Xodus, of Aberdeen, has landed a contract to carry out work for Petronas’ first complete carbon capture and storage (CCS) project, offshore Malaysia.
The global energy consultancy will be responsible for the conceptual engineering design for the Kasawari CCS project, off the coast of Sarawak.
It will comprise the capture and processing of carbon from the sour gas field, which will then be injected into a depleted gas field.
The project is a cornerstone of Malaysian-government owned Petronas’ goal to become a net zero company by 2050.
Simon Allison, Xodus’ regional director for Asia Pacific (APAC) said: “This is a significant step for PETRONAS and Malaysia and aligns with our own ethos of delivering a responsible energy future. The award of this contract is a demonstration of the success of our expansion and recognition of our growing footprint across the APAC region.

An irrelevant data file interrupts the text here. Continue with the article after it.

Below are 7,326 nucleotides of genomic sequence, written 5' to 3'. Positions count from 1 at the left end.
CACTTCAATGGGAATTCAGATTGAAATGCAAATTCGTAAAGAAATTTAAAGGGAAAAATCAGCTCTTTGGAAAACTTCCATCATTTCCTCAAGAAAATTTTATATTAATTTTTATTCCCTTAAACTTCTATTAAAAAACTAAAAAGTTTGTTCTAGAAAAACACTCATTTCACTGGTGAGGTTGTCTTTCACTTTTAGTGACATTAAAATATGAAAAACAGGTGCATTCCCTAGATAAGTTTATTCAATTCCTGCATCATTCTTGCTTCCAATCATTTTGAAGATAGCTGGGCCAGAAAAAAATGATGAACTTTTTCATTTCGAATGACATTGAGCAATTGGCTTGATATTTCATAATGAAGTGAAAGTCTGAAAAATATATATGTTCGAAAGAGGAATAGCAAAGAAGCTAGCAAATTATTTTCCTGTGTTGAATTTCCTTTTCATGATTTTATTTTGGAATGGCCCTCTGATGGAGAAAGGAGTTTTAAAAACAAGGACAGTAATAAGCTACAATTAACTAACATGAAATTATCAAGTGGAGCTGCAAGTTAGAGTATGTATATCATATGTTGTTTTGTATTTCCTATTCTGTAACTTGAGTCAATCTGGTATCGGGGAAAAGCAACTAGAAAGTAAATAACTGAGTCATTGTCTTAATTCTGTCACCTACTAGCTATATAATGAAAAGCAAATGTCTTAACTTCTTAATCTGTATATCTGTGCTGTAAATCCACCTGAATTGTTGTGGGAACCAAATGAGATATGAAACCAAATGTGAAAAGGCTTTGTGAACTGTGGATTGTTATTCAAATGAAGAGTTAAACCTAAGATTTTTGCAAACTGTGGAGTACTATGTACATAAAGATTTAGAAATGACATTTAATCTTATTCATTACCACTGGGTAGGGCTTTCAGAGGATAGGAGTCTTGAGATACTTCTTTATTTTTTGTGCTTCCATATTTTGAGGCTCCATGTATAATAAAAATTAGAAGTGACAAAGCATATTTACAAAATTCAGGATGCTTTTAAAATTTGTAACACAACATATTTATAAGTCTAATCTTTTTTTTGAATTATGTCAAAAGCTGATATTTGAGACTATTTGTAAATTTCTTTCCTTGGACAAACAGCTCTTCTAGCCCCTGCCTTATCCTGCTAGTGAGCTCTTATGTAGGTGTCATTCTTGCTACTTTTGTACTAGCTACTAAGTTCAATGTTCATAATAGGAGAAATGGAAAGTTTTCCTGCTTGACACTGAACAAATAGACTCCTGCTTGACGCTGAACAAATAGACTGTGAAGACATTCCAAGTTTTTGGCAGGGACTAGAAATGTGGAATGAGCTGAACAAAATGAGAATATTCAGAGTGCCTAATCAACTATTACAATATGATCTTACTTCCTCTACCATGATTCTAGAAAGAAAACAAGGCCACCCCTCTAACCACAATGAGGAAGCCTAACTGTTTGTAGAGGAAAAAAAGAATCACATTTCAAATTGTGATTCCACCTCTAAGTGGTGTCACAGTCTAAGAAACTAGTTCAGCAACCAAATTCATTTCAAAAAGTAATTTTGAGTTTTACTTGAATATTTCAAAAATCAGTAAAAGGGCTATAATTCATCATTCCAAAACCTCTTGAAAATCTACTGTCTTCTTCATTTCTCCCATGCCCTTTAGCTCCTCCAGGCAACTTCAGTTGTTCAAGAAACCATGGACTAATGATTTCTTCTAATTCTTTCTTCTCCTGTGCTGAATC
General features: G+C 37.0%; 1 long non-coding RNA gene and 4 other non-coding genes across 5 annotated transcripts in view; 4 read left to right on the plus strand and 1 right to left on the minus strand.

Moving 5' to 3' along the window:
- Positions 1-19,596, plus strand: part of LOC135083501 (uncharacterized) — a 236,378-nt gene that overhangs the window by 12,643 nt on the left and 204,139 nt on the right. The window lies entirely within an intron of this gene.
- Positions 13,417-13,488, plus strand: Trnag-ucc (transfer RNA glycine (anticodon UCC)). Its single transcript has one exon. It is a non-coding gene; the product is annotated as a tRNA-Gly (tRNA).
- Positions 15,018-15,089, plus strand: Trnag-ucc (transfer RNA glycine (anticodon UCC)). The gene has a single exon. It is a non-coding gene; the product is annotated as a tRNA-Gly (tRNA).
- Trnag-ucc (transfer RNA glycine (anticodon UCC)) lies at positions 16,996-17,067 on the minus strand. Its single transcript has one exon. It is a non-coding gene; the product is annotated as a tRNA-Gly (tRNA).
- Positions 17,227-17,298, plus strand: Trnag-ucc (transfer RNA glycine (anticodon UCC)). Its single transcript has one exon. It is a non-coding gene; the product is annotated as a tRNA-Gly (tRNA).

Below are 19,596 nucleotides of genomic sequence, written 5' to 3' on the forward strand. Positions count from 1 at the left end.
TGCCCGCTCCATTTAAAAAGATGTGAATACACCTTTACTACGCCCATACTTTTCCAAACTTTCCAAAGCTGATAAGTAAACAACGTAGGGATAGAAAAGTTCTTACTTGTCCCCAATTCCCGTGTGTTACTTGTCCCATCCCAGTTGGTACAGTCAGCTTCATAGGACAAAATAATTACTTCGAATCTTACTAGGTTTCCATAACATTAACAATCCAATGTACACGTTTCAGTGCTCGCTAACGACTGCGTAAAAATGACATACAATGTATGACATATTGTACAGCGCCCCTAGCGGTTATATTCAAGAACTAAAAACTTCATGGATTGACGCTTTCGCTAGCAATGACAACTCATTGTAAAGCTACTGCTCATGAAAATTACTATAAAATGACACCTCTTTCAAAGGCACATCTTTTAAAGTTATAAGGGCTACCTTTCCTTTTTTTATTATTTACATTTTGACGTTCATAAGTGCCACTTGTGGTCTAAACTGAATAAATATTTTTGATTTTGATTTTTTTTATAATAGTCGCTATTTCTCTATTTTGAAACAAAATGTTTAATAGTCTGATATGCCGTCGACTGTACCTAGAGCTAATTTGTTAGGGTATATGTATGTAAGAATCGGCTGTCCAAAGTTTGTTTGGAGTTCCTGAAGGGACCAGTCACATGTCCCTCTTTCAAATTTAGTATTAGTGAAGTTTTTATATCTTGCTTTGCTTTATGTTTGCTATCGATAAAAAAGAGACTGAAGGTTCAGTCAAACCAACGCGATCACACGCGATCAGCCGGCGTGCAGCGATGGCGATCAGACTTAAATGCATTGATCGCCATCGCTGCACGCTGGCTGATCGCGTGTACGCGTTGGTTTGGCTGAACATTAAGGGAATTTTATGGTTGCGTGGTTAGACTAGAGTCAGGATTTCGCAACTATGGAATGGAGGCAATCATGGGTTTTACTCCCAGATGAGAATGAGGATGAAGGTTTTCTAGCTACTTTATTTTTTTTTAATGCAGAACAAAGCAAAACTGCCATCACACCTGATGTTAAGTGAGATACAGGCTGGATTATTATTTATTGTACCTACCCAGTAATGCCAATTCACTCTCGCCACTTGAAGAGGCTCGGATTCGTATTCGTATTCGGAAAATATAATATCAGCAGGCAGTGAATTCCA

“CCS will be a key part of a global transition to net zero carbon emissions and our international experience and expertise will support Petronas in delivering sustainability across future projects. We are proud to be working together.”
A number of CCS across the globe have hit the headlines in recent times as efforts to make the concept an affordable reality ramp up.
The process involves capturing carbon emissions before safely storing them in exhausted gas reservoirs.
As it allows carbon to be produced under a net zero scenario, its hoped the technology can safeguard the future of hard to abate sectors.
However, CCS isn’t universally popular and some feel it’s high costs and lack of success to date makes it an unnecessary distraction.
That school of thought was recently bolstered by the news that Chevron’s landmark Gorgon CCS project in Australia had missed its emission reduction targets.